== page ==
Back to Ganoksin | FAQ | Contact

Black Background for Blue Moonstone?


#1

I’m setting a blue moonstone in 18K gold. However, the blueness of
the stone looks best against a black background. I’ve asked around to
see what I should use for this and have been told either black plexi
or a piece of black plastic trash bag. Is this the best way? I
wouldn’t want to use plastic if I could help it. Any ideas or advice
would be most welcome.


#2

Recently someone wrote in to use the newly ‘fashionable’ black
nailpolish. I have bought a bottle and will be using it soon. Its
easy to find right now because of the Goth style in the U.S.

Sharron in rainy and stormy Kuala Lumpur


#3

Try taking a thin [30 gauge] piece of Sterling Silver and oxidizing
it to a nice black. Put the silver piece in a pin tumber or steel
shot tumbler for a few minutes in soapy water. This will help to set
the color so that it doesn’t change over time. Then back the piece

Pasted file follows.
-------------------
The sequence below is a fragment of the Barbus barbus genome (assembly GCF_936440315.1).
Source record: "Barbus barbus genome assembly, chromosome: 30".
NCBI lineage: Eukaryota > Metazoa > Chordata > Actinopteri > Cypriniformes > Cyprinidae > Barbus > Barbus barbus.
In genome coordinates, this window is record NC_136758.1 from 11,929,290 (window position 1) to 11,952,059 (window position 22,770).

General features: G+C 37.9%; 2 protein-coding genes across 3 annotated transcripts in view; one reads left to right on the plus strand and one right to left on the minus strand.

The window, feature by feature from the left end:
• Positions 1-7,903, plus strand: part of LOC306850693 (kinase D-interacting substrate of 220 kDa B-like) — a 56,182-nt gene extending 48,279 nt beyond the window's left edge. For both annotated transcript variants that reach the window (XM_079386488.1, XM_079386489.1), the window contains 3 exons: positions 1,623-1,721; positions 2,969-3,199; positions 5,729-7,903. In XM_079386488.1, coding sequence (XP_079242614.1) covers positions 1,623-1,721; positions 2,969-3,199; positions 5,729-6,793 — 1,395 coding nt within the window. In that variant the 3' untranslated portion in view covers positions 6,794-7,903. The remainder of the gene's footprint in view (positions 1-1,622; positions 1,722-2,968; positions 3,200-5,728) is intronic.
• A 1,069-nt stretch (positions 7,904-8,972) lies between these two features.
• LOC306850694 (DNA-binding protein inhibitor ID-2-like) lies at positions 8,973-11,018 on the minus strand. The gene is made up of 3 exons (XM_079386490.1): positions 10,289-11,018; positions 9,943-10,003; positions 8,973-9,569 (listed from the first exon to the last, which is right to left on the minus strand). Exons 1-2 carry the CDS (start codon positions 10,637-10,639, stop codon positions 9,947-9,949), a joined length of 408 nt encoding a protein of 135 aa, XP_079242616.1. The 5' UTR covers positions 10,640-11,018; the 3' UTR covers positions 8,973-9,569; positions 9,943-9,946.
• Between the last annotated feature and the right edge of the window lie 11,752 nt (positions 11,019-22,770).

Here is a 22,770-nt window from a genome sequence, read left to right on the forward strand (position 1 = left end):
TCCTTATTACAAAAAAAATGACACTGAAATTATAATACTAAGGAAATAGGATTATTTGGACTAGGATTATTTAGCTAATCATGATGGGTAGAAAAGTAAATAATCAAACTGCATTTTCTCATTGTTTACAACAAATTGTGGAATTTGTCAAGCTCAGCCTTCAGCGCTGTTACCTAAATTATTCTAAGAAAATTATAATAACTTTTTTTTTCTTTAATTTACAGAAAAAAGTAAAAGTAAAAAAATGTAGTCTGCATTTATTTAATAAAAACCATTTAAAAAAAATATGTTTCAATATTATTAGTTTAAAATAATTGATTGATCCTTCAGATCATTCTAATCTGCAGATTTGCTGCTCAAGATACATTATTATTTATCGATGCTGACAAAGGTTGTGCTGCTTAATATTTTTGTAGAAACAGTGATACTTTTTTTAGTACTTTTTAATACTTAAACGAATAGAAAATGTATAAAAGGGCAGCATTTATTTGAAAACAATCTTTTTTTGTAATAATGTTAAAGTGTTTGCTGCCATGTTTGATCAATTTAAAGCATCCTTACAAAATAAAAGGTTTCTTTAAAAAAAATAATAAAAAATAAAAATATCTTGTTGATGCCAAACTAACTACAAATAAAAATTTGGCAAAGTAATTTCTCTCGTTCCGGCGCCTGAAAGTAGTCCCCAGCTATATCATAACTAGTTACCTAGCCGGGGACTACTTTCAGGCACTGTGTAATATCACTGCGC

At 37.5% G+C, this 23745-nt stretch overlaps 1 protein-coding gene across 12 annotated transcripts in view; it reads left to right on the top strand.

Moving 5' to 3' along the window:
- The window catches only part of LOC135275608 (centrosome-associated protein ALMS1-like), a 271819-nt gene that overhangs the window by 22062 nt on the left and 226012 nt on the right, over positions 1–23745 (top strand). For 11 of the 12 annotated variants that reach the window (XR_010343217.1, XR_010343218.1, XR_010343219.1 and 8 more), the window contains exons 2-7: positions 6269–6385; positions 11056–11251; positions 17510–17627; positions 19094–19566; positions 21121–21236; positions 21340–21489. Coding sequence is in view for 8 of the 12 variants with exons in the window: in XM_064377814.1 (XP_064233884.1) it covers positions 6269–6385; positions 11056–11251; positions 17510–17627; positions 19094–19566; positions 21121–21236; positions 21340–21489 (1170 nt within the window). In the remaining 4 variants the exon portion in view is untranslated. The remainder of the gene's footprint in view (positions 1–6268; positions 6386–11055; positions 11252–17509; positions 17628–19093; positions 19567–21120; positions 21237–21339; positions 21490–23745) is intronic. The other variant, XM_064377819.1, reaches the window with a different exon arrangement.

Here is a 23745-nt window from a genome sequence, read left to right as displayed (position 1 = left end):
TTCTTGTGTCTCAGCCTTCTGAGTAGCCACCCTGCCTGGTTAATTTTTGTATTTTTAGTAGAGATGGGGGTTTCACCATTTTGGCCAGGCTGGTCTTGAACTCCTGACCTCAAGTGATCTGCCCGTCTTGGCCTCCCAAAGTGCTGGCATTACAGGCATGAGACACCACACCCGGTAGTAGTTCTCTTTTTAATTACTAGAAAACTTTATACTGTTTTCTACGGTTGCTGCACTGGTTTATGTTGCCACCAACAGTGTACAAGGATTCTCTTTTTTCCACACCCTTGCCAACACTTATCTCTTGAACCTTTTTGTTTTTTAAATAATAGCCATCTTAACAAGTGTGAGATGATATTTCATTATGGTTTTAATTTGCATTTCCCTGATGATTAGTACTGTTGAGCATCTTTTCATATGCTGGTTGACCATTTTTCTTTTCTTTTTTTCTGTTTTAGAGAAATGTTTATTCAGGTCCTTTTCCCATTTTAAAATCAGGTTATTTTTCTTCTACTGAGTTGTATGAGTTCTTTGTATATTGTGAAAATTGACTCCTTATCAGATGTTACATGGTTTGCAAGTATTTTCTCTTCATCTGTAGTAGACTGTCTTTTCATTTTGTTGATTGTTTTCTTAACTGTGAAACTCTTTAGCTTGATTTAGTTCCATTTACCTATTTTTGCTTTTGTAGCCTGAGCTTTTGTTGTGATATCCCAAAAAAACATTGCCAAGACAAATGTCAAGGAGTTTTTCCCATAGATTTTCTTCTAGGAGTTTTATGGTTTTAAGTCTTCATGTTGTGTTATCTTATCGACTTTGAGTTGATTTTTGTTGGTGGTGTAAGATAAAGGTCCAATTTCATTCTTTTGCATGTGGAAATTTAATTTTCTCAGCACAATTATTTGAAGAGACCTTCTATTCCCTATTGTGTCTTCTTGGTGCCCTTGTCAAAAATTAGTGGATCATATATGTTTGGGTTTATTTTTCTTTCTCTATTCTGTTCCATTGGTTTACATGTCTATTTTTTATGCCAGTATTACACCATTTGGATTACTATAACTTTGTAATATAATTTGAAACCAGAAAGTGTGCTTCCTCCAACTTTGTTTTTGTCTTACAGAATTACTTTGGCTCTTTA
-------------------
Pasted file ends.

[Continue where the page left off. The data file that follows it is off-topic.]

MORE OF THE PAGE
with this wafer of silver. This is similiar to how folks used foils
in the past to back a stone.

Good luck Dennis


#4

Michaelle,

Black pitch is a traditional method of blackening behind a moonstone,
but I prefer to use an epoxy mixed with a flat black enamel paint.
Mix the epoxy, spread it inside the bezel but not up onto the bezel
walls, and wait until it is semi-hard. Then press the moonstone into
the epoxy. Since the epoxy is somewhat firm, it will conform to the
base of the moonstone, but nor be squeezed up along the sides (unless
you used too much). Wait until the epoxy has set, then set your bezel
normally.The bezel is holding the moonstone in place. If the bezel is
not tight, don’t count on the epoxy alone to hold the stone. It
won’t.

Doug

Douglas Zaruba
33 N. Market St.
Frederick, MD 21701
301 695-1107
@Douglas_Zaruba


#5
I'm setting a blue moonstone in 18K gold. 

I’ve done that and cut out a piece of sterling to fit exactly in the
bottom of the bezel then turned it black with liver of sulphur. I
sprayed it (or cover with clear nail polish) so the black wouldn’t
come off if the piece is cleaned.

Donna in VA


#6

Try a black permanent marker.

Beth


#7
Put the silver piece in a pin tumber or steel shot tumbler for a
few minutes in soapy water. This will help to set the color so that
it doesn't change over time. 

Cool, I didn’t know that. How and why does that work?

Elaine